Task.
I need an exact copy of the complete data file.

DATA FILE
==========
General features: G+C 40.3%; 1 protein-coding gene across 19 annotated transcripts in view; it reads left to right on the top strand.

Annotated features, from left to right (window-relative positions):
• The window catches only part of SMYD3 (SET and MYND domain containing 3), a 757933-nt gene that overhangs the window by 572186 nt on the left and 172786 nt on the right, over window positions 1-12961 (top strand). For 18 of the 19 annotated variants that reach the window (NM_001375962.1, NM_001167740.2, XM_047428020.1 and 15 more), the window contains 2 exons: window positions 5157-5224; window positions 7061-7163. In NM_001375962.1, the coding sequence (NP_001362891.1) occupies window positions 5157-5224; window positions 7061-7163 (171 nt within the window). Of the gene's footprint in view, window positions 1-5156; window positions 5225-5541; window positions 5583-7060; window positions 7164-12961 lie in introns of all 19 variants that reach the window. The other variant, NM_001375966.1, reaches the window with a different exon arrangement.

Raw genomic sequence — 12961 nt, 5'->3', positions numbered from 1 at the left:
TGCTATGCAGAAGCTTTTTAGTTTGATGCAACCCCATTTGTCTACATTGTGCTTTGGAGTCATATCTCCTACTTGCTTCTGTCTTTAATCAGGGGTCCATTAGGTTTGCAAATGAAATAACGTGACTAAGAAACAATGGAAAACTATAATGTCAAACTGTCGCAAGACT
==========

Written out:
General features: G+C 40.3%; 1 protein-coding gene across 19 annotated transcripts in view; it reads left to right on the top strand.

Annotated features, from left to right (window-relative positions):
• The window catches only part of SMYD3 (SET and MYND domain containing 3), a 757933-nt gene that overhangs the window by 572186 nt on the left and 172786 nt on the right, over window positions 1-12961 (top strand). For 18 of the 19 annotated variants that reach the window (NM_001375962.1, NM_001167740.2, XM_047428020.1 and 15 more), the window contains 2 exons: window positions 5157-5224; window positions 7061-7163. In NM_001375962.1, the coding sequence (NP_001362891.1) occupies window positions 5157-5224; window positions 7061-7163 (171 nt within the window). Of the gene's footprint in view, window positions 1-5156; window positions 5225-5541; window positions 5583-7060; window positions 7164-12961 lie in introns of all 19 variants that reach the window. The other variant, NM_001375966.1, reaches the window with a different exon arrangement.

Raw genomic sequence — 12961 nt, 5'->3', positions numbered from 1 at the left:
TGCTATGCAGAAGCTTTTTAGTTTGATGCAACCCCATTTGTCTACATTGTGCTTTGGAGTCATATCTCCTACTTGCTTCTGTCTTTAATCAGGGGTCCATTAGGTTTGCAAATGAAATAACGTGACTAAGAAACAATGGAAAACTATAATGTCAAACTGTCGCAAGACT